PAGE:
Happy New Year!
This is a time of year where everyone has the opportunity to spend time reflecting on the year that has past and setting goals or resolutions for what lies ahead. There are common resolutions of eating healthier, exercising more, getting a handle on finances. This year, though, I’ve more people making resolutions about being present.
It’s a good desire. I suspect people are making resolutions to be more present because it’s what we want or wish we had from other people. There’s no denying our world lives in this awkward dichotomy. We have the ability to send and receive information instantly “connecting” us with people around the world at a moments notice. Yet, despite this connection, many people feel as if there is a void in our relationships. We could literally be in a conversation with someone sitting across the table from us, but we’re looking at our phones. Physically present, but completely disengaged.
So what’s it look like to be present?
It looks likes changing your habits.
There will always be things pulling for our attention and distracting us. Whether it’s a text, an email, or social media – we receive tens of thousands message each day. So how can we be present with all that’s going on around us?
For me, everything comes through my phone. My phone and I have an intimate relationship. I have my personal email, my work email, five social media feeds, text messages, and even the occasional actual phone call. I’m always on the phone. I believe that’s expected culturally. It feels weird not to have it in my pocket or in my hands, but when I come home I cannot spend time with my wife or son and give them the attention they deserve if I’m constantly looking at my phone. That’s why, after a conversation with my wife I committed to putting my phone on my nightstand in the bedroom when I get home. That way I can spend quality time with my family with no (or less) distractions.
To be present means to ignore the to-do lists.
There will always be things to do. I’m not saying we should stop making to-do lists, but we cannot let our agendas get in the way of developing and cultivating relationships. When people stop in your office to chat, stop what you’re doing, close your computer, and focus on them. Give them your attention. Sure you have have about 100 other things you need to do, but the relationships we create and develop are more important.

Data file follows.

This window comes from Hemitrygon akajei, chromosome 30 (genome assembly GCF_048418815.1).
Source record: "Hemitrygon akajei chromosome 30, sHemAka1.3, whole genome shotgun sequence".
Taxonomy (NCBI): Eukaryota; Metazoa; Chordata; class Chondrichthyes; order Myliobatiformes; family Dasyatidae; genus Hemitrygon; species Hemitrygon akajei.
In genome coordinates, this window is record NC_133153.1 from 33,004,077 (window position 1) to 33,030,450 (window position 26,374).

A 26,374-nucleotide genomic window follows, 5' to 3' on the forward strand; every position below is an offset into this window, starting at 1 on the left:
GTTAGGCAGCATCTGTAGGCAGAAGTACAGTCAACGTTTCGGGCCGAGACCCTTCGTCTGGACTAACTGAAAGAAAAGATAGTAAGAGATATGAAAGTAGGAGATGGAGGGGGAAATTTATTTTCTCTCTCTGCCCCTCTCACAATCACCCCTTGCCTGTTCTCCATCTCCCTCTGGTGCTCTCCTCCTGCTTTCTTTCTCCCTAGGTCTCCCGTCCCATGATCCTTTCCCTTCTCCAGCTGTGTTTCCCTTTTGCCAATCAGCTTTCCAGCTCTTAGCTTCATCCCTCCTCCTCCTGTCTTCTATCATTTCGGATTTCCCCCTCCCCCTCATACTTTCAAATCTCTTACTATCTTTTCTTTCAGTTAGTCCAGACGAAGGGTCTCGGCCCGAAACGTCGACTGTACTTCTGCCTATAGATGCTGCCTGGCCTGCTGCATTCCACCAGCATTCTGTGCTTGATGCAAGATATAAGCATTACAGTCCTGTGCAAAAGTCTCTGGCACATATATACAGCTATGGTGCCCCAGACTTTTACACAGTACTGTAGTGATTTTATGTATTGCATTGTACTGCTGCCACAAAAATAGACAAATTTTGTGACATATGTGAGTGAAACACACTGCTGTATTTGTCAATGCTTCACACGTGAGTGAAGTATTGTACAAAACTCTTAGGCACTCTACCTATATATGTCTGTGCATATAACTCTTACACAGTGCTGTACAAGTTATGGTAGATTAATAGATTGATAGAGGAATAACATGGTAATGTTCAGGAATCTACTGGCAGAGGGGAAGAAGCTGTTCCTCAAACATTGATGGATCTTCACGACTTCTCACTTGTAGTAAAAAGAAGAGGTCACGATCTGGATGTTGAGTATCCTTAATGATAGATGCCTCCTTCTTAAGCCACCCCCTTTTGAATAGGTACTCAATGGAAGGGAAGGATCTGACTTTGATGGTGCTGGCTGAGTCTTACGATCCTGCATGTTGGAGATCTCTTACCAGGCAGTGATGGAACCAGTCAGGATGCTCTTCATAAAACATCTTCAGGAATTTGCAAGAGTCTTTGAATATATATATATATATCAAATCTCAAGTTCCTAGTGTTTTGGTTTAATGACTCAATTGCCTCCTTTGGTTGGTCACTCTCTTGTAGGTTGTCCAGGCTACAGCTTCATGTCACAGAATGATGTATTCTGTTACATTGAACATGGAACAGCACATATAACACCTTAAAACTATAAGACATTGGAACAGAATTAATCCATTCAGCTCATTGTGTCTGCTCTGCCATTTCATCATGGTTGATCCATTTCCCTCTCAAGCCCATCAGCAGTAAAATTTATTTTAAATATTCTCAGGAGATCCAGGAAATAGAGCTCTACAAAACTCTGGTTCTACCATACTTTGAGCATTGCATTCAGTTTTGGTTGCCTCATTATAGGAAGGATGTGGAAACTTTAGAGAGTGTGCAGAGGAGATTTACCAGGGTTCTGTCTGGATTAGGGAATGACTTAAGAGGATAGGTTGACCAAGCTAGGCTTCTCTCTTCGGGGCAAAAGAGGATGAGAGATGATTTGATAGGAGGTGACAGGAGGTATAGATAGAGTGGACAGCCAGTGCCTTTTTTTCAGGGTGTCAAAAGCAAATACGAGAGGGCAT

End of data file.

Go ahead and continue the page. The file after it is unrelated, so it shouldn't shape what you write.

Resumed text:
The gift of presence is the best gift.
My family and I recently went to Sight and Sound Theatre and saw the production of “Jesus”. It was AMAZING! The music, the scenery, the way they weaved the stories of Scripture together were just incredible. There was one scene in particular, though, that struck me. It’s a scene from Mark 5:1-20 where Jesus and his disciples are on a boat headed towards the Gerasenes. When they arrived they saw a man who was possessed by many demons. It’s a story I’m familiar with and I love. Some of the disciples didn’t want to go (and I can understand why – who wants to go to a graveyard?) but what tied it all together was the song the disciples were singing. They were singing how Jesus goes after the sheep that has strayed from the rest of the flock. While some of the disciples protested about going here, another disciple said, “You’ve already forgotten, haven’t you?” “Forgotten what?” replied a disciple. “You’ve forgotten when you were the one”.
Dang – that cut deep. Jesus practiced presence. He lived it. He could’ve done anything he wanted, but instead he sought out those who were lost and hurting, spent time with them, cared for them, healed them, and loved them. Jesus focused on relationships. He gave people the gift of time, the gift of presence. He loved them and valued them and he loves and values us.
I’ve begun to see there is no greater gift than the gift of presence. So put your phones down. Stop what you’re doing. Spend time focusing on the relationships that matter most. Practice the gift of presence with God by spending time with him and in his word. Practice the gift of presence with those closest to you and you will begin to see, learn, and value them just the way God does.